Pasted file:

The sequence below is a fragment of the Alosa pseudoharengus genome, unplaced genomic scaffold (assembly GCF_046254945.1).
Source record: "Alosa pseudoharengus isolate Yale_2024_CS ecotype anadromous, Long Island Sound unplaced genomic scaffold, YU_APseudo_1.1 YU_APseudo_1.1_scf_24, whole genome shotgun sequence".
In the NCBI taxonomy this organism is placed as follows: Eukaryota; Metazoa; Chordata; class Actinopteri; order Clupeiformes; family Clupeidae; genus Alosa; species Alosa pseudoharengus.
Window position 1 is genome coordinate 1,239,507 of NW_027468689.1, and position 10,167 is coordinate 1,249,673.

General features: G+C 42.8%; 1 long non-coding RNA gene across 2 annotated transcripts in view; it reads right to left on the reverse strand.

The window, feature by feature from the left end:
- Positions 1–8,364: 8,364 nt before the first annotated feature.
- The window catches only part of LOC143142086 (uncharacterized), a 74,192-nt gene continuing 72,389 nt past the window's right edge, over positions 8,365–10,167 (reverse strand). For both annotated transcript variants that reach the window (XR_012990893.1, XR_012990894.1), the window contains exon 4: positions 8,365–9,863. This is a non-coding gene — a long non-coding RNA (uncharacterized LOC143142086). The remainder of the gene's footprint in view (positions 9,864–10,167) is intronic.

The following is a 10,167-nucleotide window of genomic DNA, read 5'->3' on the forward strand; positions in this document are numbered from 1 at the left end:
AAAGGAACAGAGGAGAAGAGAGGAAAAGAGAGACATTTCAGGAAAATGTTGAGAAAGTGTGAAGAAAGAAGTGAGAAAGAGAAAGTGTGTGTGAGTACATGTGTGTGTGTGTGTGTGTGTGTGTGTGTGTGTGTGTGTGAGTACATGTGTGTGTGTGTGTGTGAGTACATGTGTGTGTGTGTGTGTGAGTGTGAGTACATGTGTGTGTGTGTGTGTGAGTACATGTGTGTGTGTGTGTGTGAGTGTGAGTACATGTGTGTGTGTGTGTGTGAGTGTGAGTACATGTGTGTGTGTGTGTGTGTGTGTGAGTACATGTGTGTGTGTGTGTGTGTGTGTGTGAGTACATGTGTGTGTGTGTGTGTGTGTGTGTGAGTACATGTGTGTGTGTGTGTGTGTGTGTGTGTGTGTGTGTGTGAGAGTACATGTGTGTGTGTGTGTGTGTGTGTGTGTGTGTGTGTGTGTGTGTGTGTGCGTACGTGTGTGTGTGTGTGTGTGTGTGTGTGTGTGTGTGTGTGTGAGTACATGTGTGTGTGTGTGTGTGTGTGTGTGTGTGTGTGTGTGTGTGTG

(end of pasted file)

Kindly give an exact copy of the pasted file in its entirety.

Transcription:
The sequence below is a fragment of the Alosa pseudoharengus genome, unplaced genomic scaffold (assembly GCF_046254945.1).
Source record: "Alosa pseudoharengus isolate Yale_2024_CS ecotype anadromous, Long Island Sound unplaced genomic scaffold, YU_APseudo_1.1 YU_APseudo_1.1_scf_24, whole genome shotgun sequence".
In the NCBI taxonomy this organism is placed as follows: Eukaryota; Metazoa; Chordata; class Actinopteri; order Clupeiformes; family Clupeidae; genus Alosa; species Alosa pseudoharengus.
Window position 1 is genome coordinate 1,239,507 of NW_027468689.1, and position 10,167 is coordinate 1,249,673.

General features: G+C 42.8%; 1 long non-coding RNA gene across 2 annotated transcripts in view; it reads right to left on the reverse strand.

The window, feature by feature from the left end:
- Positions 1–8,364: 8,364 nt before the first annotated feature.
- The window catches only part of LOC143142086 (uncharacterized), a 74,192-nt gene continuing 72,389 nt past the window's right edge, over positions 8,365–10,167 (reverse strand). For both annotated transcript variants that reach the window (XR_012990893.1, XR_012990894.1), the window contains exon 4: positions 8,365–9,863. This is a non-coding gene — a long non-coding RNA (uncharacterized LOC143142086). The remainder of the gene's footprint in view (positions 9,864–10,167) is intronic.

The following is a 10,167-nucleotide window of genomic DNA, read 5'->3' on the forward strand; positions in this document are numbered from 1 at the left end:
AAAGGAACAGAGGAGAAGAGAGGAAAAGAGAGACATTTCAGGAAAATGTTGAGAAAGTGTGAAGAAAGAAGTGAGAAAGAGAAAGTGTGTGTGAGTACATGTGTGTGTGTGTGTGTGTGTGTGTGTGTGTGTGTGTGTGAGTACATGTGTGTGTGTGTGTGTGAGTACATGTGTGTGTGTGTGTGTGAGTGTGAGTACATGTGTGTGTGTGTGTGTGAGTACATGTGTGTGTGTGTGTGTGAGTGTGAGTACATGTGTGTGTGTGTGTGTGAGTGTGAGTACATGTGTGTGTGTGTGTGTGTGTGTGAGTACATGTGTGTGTGTGTGTGTGTGTGTGTGAGTACATGTGTGTGTGTGTGTGTGTGTGTGTGAGTACATGTGTGTGTGTGTGTGTGTGTGTGTGTGTGTGTGTGTGAGAGTACATGTGTGTGTGTGTGTGTGTGTGTGTGTGTGTGTGTGTGTGTGTGTGTGCGTACGTGTGTGTGTGTGTGTGTGTGTGTGTGTGTGTGTGTGTGTGAGTACATGTGTGTGTGTGTGTGTGTGTGTGTGTGTGTGTGTGTGTGTGTG